A panel of experts of the Council of Europe human rights body has assessed that recent amendments to Hungarian legislation related to sex-education programs in schools and the presentation of sexual content in the media are discriminatory and violate international human rights standards.
The government of right-wing Prime Minister Viktor Orban passed the changes in June, drawing sharp criticism from the European Commission and members of the LGBT community who say they stigmatize sexual minorities and stifle discourse on sexual orientation.
In an opinion published on December 14, the constitutional law experts of the Venice Commission concluded that the amendments "fail to comply with the positive obligation of Hungary to ensure that the educational system provide children with objective and non-biased information on gender identity and sexual orientation," according to a statement.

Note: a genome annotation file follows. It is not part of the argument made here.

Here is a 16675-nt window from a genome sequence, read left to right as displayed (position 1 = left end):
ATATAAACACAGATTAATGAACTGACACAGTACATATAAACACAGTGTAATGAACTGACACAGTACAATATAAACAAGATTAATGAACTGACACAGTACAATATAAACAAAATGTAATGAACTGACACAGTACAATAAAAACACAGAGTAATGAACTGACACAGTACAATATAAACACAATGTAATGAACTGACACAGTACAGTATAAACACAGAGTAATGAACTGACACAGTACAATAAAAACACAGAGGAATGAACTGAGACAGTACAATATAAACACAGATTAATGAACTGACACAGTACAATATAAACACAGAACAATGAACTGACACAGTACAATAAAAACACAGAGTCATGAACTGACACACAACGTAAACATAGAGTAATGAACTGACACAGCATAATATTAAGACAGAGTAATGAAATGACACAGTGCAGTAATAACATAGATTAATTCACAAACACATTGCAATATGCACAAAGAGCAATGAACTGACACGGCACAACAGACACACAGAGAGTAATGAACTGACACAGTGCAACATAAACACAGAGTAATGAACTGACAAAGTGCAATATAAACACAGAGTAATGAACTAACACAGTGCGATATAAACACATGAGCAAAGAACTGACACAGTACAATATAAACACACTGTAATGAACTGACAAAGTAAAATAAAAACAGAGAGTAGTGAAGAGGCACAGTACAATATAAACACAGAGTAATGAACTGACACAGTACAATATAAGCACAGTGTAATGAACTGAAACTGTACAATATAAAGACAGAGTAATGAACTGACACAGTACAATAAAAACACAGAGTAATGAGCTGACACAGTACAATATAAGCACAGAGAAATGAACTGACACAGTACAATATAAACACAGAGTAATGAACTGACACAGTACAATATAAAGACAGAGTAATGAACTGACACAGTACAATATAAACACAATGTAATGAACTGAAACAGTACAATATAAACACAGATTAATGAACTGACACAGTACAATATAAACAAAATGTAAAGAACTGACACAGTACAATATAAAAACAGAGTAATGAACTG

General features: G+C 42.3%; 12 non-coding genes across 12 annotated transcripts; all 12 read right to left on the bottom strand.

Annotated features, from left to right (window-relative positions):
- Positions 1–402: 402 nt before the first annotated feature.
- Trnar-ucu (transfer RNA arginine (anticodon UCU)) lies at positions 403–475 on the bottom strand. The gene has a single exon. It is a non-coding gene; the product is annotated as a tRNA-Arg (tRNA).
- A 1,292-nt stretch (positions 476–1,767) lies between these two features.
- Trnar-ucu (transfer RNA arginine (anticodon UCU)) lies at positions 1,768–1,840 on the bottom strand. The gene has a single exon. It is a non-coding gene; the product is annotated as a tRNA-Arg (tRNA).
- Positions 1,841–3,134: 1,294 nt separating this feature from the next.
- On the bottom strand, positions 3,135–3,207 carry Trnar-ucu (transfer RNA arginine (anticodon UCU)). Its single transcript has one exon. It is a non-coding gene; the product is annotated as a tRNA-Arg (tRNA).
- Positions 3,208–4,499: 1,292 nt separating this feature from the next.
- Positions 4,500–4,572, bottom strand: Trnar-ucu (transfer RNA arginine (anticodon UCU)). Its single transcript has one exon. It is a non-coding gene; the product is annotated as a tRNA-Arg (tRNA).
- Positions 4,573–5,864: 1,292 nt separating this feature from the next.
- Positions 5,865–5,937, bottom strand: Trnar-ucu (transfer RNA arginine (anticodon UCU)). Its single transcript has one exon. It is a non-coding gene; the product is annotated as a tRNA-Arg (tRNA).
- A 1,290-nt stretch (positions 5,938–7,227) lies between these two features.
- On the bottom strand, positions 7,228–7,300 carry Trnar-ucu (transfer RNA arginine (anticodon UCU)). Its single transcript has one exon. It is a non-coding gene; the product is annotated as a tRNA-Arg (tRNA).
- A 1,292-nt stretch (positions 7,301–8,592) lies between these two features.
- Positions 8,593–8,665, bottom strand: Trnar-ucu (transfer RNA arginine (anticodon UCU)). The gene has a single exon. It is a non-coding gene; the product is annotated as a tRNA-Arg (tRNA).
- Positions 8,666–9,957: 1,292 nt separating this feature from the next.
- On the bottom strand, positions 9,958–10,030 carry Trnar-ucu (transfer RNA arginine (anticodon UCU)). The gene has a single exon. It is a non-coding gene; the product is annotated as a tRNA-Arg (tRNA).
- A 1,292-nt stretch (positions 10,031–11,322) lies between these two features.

The amendments contribute to creating a "threatening environment" in which LGBT children can be subject to bullying and harassment, the panel said.
They "leave space only for one-sided and biased teaching, opening doors to stigmatization and discrimination" of LGBT people, it added.
The experts also regretted that the reform was adopted "in a rushed manner, without consulting civil society and the political opposition."
The laws in question set limits on schools' teaching about homosexuality and transgender issues as well as the depiction of LGBT content in the media, ostensibly as a measure to prevent child abuse.
Orban says the measures aim to protect children and families and does not target adults.
The European Commission, the EU's executive, has launched two separate legal proceedings against Hungary's government over what it called infringements on LGBT rights.
Critics say Orban's ruling Fidesz has stepped up its anti-LGBT campaign as part of an ongoing drive to depict itself as the guardian of Christian values against Western liberalism that also included blocking migrants from transiting Hungary and closing down privately owned liberal media institutions.
The amendments were proposed by the government ahead of parliamentary elections next year in which Fidesz may be vulnerable to a newly united opposition.